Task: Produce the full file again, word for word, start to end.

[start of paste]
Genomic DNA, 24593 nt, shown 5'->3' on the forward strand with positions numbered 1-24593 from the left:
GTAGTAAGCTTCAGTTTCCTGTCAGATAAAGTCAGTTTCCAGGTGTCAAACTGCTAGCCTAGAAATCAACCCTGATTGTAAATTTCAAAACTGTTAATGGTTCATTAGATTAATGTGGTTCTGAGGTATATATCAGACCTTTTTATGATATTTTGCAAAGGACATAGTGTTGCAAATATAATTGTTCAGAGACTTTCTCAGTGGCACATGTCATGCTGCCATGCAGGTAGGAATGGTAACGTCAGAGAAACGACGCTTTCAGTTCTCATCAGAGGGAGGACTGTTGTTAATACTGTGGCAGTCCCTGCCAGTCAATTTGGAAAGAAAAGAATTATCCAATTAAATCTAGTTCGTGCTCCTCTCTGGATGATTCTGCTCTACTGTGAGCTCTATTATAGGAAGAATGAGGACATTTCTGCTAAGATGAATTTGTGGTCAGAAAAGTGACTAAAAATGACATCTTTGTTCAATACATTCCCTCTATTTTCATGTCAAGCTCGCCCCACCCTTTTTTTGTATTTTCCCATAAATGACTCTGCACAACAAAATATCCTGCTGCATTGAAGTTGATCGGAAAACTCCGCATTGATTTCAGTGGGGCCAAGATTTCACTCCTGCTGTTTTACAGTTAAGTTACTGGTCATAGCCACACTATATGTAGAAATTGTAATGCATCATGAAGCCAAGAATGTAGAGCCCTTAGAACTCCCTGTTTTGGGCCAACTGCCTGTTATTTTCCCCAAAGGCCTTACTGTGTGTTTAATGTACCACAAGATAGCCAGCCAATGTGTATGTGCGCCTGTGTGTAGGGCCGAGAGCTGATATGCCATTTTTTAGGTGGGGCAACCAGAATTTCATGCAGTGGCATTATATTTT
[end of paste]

Genomic DNA, 24593 nt, shown 5'->3' on the forward strand with positions numbered 1-24593 from the left:
GTAGTAAGCTTCAGTTTCCTGTCAGATAAAGTCAGTTTCCAGGTGTCAAACTGCTAGCCTAGAAATCAACCCTGATTGTAAATTTCAAAACTGTTAATGGTTCATTAGATTAATGTGGTTCTGAGGTATATATCAGACCTTTTTATGATATTTTGCAAAGGACATAGTGTTGCAAATATAATTGTTCAGAGACTTTCTCAGTGGCACATGTCATGCTGCCATGCAGGTAGGAATGGTAACGTCAGAGAAACGACGCTTTCAGTTCTCATCAGAGGGAGGACTGTTGTTAATACTGTGGCAGTCCCTGCCAGTCAATTTGGAAAGAAAAGAATTATCCAATTAAATCTAGTTCGTGCTCCTCTCTGGATGATTCTGCTCTACTGTGAGCTCTATTATAGGAAGAATGAGGACATTTCTGCTAAGATGAATTTGTGGTCAGAAAAGTGACTAAAAATGACATCTTTGTTCAATACATTCCCTCTATTTTCATGTCAAGCTCGCCCCACCCTTTTTTTGTATTTTCCCATAAATGACTCTGCACAACAAAATATCCTGCTGCATTGAAGTTGATCGGAAAACTCCGCATTGATTTCAGTGGGGCCAAGATTTCACTCCTGCTGTTTTACAGTTAAGTTACTGGTCATAGCCACACTATATGTAGAAATTGTAATGCATCATGAAGCCAAGAATGTAGAGCCCTTAGAACTCCCTGTTTTGGGCCAACTGCCTGTTATTTTCCCCAAAGGCCTTACTGTGTGTTTAATGTACCACAAGATAGCCAGCCAATGTGTATGTGCGCCTGTGTGTAGGGCCGAGAGCTGATATGCCATTTTTTAGGTGGGGCAACCAGAATTTCATGCAGTGGCATTATATTTT